Last month was Disability History Month. Founded in 2010, it endeavours to highlight the history of disability. To help open up our collections here at The National Archives we have recently published a research guide to point out some of the sources that might be a useful starting place. For this purpose we have defined ‘disability’ widely in the way it has been historically treated to include sensory impairments such as blindness and deafness.
Without necessarily realising it, most people that use our records will have encountered the history of disability. Before working here I had unwittingly come across many instances of disability history while researching my family history. As many people do, I began with the census, one of our highest used series of records.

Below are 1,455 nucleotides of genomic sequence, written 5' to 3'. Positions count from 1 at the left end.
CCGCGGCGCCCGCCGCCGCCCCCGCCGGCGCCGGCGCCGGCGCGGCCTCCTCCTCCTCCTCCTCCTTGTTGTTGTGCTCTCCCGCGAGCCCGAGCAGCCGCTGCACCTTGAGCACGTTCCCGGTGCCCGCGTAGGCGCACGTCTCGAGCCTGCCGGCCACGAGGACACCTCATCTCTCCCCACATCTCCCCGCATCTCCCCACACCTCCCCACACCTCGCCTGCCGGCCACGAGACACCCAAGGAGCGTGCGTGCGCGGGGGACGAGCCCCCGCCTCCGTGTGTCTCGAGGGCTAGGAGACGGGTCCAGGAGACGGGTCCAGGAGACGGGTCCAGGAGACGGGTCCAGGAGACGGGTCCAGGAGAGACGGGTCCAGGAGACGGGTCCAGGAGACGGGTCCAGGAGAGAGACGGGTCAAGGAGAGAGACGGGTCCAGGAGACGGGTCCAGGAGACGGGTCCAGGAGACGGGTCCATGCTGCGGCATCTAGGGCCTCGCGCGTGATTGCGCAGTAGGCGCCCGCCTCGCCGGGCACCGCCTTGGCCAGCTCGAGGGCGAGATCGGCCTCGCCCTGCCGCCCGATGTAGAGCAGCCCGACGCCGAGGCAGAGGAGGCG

In this example from Chorley in 1871 the farthest column on the right holds the starting point of information regarding disability, listing as it does here Mary Blackburn who is noted as ‘deaf and dumb’.
From 1851-1911 the census included some kind of indication of mental and physical disabilities, including learning disabilities. Rather than giving statistics or just listing impairments, the census records give names, and to some extent identities, to people with disabilities from the past who would otherwise have been anonymous. It provides an overview of how individuals may have been affected by disability, and where censuses were taken in an institution, shows where the institutionalised disabled were housed. Although disability is an under-researched and historically marginalised issue, for many it is and was a fact of life. Therefore in our records it is an area of recurring interest.
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